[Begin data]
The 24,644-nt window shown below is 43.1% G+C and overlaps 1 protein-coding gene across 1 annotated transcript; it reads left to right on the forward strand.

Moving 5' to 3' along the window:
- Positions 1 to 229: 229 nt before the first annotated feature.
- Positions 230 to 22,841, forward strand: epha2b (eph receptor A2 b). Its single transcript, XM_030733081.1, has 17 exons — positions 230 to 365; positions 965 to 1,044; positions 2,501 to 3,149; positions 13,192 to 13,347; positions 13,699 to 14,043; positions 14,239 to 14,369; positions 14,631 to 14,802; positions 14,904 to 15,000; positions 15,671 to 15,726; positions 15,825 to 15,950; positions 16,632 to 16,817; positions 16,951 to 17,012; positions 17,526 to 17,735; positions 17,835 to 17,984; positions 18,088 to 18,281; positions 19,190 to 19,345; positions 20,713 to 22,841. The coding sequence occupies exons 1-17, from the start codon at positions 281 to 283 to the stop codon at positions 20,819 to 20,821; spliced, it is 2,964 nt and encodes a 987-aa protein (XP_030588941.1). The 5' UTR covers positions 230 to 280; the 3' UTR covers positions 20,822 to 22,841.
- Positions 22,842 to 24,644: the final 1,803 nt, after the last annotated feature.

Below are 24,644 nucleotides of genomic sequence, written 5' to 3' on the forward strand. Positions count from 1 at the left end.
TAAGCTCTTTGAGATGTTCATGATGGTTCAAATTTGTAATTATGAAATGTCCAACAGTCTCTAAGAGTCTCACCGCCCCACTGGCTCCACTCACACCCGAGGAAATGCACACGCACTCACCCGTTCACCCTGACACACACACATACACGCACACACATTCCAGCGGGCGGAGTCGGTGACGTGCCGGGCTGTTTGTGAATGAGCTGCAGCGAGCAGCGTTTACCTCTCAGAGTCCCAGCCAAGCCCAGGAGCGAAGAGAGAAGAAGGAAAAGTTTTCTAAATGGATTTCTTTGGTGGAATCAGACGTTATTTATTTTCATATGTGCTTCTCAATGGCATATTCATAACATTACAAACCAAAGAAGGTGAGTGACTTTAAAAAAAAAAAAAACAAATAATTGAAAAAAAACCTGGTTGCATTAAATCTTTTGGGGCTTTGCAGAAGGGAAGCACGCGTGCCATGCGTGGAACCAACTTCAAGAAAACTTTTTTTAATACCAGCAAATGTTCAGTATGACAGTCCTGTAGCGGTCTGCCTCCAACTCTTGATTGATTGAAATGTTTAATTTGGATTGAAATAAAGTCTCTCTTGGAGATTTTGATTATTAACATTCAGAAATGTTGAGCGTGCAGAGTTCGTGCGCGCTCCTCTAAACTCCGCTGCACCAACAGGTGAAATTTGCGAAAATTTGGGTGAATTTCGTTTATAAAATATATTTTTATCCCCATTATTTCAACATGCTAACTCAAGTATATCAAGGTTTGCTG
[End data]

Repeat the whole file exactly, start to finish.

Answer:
The 24,644-nt window shown below is 43.1% G+C and overlaps 1 protein-coding gene across 1 annotated transcript; it reads left to right on the forward strand.

Moving 5' to 3' along the window:
- Positions 1 to 229: 229 nt before the first annotated feature.
- Positions 230 to 22,841, forward strand: epha2b (eph receptor A2 b). Its single transcript, XM_030733081.1, has 17 exons — positions 230 to 365; positions 965 to 1,044; positions 2,501 to 3,149; positions 13,192 to 13,347; positions 13,699 to 14,043; positions 14,239 to 14,369; positions 14,631 to 14,802; positions 14,904 to 15,000; positions 15,671 to 15,726; positions 15,825 to 15,950; positions 16,632 to 16,817; positions 16,951 to 17,012; positions 17,526 to 17,735; positions 17,835 to 17,984; positions 18,088 to 18,281; positions 19,190 to 19,345; positions 20,713 to 22,841. The coding sequence occupies exons 1-17, from the start codon at positions 281 to 283 to the stop codon at positions 20,819 to 20,821; spliced, it is 2,964 nt and encodes a 987-aa protein (XP_030588941.1). The 5' UTR covers positions 230 to 280; the 3' UTR covers positions 20,822 to 22,841.
- Positions 22,842 to 24,644: the final 1,803 nt, after the last annotated feature.

Below are 24,644 nucleotides of genomic sequence, written 5' to 3' on the forward strand. Positions count from 1 at the left end.
TAAGCTCTTTGAGATGTTCATGATGGTTCAAATTTGTAATTATGAAATGTCCAACAGTCTCTAAGAGTCTCACCGCCCCACTGGCTCCACTCACACCCGAGGAAATGCACACGCACTCACCCGTTCACCCTGACACACACACATACACGCACACACATTCCAGCGGGCGGAGTCGGTGACGTGCCGGGCTGTTTGTGAATGAGCTGCAGCGAGCAGCGTTTACCTCTCAGAGTCCCAGCCAAGCCCAGGAGCGAAGAGAGAAGAAGGAAAAGTTTTCTAAATGGATTTCTTTGGTGGAATCAGACGTTATTTATTTTCATATGTGCTTCTCAATGGCATATTCATAACATTACAAACCAAAGAAGGTGAGTGACTTTAAAAAAAAAAAAAACAAATAATTGAAAAAAAACCTGGTTGCATTAAATCTTTTGGGGCTTTGCAGAAGGGAAGCACGCGTGCCATGCGTGGAACCAACTTCAAGAAAACTTTTTTTAATACCAGCAAATGTTCAGTATGACAGTCCTGTAGCGGTCTGCCTCCAACTCTTGATTGATTGAAATGTTTAATTTGGATTGAAATAAAGTCTCTCTTGGAGATTTTGATTATTAACATTCAGAAATGTTGAGCGTGCAGAGTTCGTGCGCGCTCCTCTAAACTCCGCTGCACCAACAGGTGAAATTTGCGAAAATTTGGGTGAATTTCGTTTATAAAATATATTTTTATCCCCATTATTTCAACATGCTAACTCAAGTATATCAAGGTTTGCTG